LIZ ANASTASIADIS & ISABELLA ANTONELLI — As the spring semester draws to a close, seniors are finding ways to make their last mark on Denison’s campus. Whether this be through their last game, final speech or chemical reaction, they are finding ways to transition into adulthood and further their lives after Denison. The creative writing department is no different: the students in the department have worked hard to reach their own personal writing goals.

At Denison, each creative writing major puts together a collection of work as their final project. This work varies from poetry collections to prose and original plays.

On April 27, senior creative writing majors presented their original works to professors, family, friends and faculty at the Denison Museum.

The faulty and students were very moved by the performance of the readers.

Professor Peter Grandbois reflects, “It’s always wonderful to see and hear what the creative writers are working on. The senior project is unique in the undergraduate world in that very few colleges or universities offer undergrads a chance to spend a year working on a book length project. It’s hard. Very hard. Writing a book is not for the faint of heart, and the students realize this pretty fast. Many of them go into a panic in about November, when they realize just how hard it is. So, to see the students come out the other end and read from their original, engaging and often quite powerful works is a real treat, and to hear them read in the beautiful Denison Museum just adds to the experience. Congrats to all the senior creative writers! You’ve done it! You’ve written a book!”

During the reading, friends, professors and family came to support the senior students work. One senior, Mattie Shepard, was amazed at the amount of support she got from her sorority sisters and fencing team, but also, the creative writing community at Denison.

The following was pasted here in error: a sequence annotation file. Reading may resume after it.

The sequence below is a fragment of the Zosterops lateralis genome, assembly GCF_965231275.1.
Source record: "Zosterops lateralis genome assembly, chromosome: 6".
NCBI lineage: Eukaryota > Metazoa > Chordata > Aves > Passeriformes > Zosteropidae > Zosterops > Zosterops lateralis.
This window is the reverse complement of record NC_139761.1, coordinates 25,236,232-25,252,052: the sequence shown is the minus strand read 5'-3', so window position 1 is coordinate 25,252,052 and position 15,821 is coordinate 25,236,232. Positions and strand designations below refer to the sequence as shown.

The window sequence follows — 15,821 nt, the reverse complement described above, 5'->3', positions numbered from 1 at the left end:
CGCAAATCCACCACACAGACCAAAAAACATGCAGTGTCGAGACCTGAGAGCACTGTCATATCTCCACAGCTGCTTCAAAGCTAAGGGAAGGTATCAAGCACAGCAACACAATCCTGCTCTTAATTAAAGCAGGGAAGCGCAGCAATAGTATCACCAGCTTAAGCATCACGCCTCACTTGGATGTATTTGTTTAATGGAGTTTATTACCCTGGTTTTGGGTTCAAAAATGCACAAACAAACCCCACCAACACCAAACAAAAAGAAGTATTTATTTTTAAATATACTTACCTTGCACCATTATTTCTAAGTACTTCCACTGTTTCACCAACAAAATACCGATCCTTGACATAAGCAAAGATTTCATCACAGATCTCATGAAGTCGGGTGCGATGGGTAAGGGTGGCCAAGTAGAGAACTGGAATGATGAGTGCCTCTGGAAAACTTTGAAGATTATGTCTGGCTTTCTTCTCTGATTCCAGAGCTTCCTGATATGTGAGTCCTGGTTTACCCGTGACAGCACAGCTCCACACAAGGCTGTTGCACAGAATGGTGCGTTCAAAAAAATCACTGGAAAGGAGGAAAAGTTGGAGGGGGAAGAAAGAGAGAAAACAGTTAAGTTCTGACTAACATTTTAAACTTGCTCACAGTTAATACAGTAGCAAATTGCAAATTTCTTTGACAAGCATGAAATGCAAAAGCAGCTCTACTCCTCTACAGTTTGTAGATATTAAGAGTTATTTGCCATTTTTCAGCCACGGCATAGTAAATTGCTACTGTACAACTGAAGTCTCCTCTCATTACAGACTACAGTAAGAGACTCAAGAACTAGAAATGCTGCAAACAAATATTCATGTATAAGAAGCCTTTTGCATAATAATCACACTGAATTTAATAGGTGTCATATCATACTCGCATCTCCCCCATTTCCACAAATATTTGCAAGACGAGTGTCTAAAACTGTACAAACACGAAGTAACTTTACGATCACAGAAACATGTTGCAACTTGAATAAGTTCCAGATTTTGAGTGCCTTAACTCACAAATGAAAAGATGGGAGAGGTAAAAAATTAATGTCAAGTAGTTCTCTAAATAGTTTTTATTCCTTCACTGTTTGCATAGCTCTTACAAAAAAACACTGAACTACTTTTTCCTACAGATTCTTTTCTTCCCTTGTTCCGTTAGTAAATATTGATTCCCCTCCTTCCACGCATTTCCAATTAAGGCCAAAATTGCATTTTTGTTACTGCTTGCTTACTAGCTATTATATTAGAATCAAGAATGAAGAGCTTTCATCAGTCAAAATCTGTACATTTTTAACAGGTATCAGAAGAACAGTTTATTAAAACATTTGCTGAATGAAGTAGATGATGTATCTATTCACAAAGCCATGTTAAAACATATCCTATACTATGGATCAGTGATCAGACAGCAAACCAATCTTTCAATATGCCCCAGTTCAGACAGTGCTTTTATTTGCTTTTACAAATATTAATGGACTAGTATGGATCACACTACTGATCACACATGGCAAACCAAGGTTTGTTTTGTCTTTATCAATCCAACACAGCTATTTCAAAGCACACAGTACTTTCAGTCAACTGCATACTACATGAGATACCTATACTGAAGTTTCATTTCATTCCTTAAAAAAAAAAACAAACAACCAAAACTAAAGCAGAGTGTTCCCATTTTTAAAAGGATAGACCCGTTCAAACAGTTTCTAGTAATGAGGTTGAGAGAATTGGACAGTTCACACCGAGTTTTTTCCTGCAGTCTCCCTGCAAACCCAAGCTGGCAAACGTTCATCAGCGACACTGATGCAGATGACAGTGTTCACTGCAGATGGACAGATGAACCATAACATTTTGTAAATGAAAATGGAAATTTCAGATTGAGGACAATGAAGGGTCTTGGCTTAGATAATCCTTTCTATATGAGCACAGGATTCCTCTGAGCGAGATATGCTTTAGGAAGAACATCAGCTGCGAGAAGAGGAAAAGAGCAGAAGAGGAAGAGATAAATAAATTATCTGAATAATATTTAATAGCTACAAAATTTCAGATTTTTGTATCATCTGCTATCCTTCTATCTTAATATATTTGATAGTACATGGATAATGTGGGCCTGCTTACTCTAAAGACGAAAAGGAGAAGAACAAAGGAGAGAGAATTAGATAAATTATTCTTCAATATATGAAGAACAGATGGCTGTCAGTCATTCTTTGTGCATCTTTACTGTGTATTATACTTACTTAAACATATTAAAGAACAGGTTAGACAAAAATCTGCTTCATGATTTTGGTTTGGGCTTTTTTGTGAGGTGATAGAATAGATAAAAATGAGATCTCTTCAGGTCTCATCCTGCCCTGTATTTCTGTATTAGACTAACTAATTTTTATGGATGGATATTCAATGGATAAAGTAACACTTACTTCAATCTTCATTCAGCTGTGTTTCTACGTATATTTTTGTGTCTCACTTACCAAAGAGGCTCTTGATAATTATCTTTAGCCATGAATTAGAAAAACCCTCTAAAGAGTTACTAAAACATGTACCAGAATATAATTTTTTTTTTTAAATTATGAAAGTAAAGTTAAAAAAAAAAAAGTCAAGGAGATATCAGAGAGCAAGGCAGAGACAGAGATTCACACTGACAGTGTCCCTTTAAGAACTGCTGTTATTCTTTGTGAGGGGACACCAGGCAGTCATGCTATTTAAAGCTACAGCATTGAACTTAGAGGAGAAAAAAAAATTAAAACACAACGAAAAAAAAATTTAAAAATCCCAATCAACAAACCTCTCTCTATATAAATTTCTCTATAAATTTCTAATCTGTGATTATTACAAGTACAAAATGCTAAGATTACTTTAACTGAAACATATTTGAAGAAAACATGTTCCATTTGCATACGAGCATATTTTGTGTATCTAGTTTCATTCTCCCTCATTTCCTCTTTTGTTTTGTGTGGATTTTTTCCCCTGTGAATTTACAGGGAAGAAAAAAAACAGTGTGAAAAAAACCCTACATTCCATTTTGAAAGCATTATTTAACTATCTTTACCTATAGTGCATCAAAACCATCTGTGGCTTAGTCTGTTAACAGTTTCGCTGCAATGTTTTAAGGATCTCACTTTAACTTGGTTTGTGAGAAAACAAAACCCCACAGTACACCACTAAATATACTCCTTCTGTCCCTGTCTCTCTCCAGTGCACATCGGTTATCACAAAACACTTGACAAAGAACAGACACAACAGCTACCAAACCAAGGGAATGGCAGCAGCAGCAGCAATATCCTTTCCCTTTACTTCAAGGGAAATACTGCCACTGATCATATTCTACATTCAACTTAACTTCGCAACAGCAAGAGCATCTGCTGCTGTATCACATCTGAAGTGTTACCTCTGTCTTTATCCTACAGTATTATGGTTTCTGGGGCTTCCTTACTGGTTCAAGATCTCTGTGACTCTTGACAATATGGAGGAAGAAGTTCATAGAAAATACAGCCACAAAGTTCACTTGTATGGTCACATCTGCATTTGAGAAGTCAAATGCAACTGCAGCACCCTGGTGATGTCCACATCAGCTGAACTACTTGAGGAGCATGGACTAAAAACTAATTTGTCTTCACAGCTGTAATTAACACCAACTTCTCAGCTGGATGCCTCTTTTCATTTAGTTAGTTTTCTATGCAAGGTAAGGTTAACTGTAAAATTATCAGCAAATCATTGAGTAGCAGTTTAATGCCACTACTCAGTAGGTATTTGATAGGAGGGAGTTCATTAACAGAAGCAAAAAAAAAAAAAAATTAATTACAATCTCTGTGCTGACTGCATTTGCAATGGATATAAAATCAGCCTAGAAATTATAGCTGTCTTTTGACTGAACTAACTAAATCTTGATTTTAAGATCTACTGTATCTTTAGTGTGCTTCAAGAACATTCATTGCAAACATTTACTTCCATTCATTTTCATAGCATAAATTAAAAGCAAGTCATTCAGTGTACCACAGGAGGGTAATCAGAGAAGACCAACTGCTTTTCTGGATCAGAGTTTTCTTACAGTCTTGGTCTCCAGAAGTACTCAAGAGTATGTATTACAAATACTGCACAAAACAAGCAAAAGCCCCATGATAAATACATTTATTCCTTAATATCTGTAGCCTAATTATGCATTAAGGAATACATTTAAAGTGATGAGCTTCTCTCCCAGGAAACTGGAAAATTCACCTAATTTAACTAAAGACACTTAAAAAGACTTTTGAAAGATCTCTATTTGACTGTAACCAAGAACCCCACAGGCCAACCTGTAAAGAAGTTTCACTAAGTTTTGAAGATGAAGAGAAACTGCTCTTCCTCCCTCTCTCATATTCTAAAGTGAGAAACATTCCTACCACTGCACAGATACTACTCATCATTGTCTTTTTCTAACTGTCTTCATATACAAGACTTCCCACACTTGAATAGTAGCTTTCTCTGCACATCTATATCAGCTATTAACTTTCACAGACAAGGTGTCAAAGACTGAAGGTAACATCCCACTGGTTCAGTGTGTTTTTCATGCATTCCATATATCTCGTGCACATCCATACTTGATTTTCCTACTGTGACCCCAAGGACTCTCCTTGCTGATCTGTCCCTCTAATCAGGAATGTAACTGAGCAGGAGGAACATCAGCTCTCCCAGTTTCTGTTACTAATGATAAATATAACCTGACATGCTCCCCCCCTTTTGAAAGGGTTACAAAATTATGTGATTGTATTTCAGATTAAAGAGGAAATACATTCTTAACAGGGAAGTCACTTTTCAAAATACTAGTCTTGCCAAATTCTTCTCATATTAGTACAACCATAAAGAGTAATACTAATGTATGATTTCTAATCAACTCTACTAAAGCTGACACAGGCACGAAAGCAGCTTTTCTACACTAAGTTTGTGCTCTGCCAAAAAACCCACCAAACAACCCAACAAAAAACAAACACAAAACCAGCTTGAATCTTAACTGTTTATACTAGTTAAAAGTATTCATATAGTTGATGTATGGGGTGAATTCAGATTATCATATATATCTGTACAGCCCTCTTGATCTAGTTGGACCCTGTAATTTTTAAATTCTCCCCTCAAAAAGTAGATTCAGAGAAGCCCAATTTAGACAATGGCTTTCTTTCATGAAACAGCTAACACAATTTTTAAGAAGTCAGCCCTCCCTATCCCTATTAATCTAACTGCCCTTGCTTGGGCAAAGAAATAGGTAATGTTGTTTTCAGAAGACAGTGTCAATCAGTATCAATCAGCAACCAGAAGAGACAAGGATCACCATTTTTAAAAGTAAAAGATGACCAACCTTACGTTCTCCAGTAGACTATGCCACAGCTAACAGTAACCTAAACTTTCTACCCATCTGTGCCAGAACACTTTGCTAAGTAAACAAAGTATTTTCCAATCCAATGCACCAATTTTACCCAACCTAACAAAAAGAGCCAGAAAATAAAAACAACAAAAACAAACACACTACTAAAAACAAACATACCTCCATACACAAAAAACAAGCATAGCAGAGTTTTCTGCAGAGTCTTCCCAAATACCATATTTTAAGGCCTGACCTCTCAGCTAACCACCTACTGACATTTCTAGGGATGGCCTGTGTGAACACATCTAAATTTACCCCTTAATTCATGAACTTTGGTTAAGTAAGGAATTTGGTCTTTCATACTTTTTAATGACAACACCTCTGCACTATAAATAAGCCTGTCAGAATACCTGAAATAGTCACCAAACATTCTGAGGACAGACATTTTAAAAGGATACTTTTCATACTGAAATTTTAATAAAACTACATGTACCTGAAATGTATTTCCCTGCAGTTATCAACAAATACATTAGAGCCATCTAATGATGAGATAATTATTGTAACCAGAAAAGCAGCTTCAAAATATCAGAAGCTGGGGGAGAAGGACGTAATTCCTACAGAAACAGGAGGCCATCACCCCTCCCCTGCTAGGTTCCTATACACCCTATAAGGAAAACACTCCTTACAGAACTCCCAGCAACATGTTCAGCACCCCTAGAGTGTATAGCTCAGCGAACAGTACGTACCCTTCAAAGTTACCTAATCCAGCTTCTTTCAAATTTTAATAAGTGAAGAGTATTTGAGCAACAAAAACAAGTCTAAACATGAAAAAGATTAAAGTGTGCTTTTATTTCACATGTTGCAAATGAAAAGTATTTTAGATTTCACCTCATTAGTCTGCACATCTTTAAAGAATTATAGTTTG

“I love any opportunity to hear my fellow creative writing majors read. We come from different backgrounds, have different styles of writing, distinct voices, distinct themes and subjects in our writing, and we can learn a lot from each other because of it. Being part of a community of writers like the one at Denison is a great advantage because people are supportive of one another. We all seek out and give out constructive feedback. No one is trying to one-up anyone. There’s no competitive undercurrent to any of it, and I think that sets Denison apart from many other schools. It’s all about helping each other on their journey to becoming the writer they want to be, and recognizing that the journey is different for everyone,” reflects Shepard on the Postscript reading.

Professor Townsend, the chair of the creative writing department, had a few words to say about the reading. “It was a hugely successful reading with more than 70 people in attendance. Every year I am incredibly proud to have seen the hard work of the entire class come to fruition. Every senior writer works incredibly hard to complete a project that a lot of professional writers can’t do, to finish a full length manuscript in such a short time of an academic year. I love this reading every year because it shows me the deep and abiding intelligence of the senior writers on campus.”

The creative writing seniors are Christian Angelos, Brittany Atkinson, Maddy Bellman, Peter Cruickshank, Alexandra Curran-Cardarelli, Rachel Epstein, Breonna Grant, Manvi Jalan, Rebecca Jarcho, Charlotte Jones, Iryna Klishch, Dennis Lu, Rob Lee, Casey Parker, Jessica McFadden, Kameran Mirblouk, Josie Olschansky, Victoria Ortega, Mattie Shepard, Aidan VanSuetendael, Chase Whipple and Taylor Whitt.

Each student read for around five minutes each. Their works are published in Postscript, the annual senior anthology and are available in the English department’s office in Barney Davis.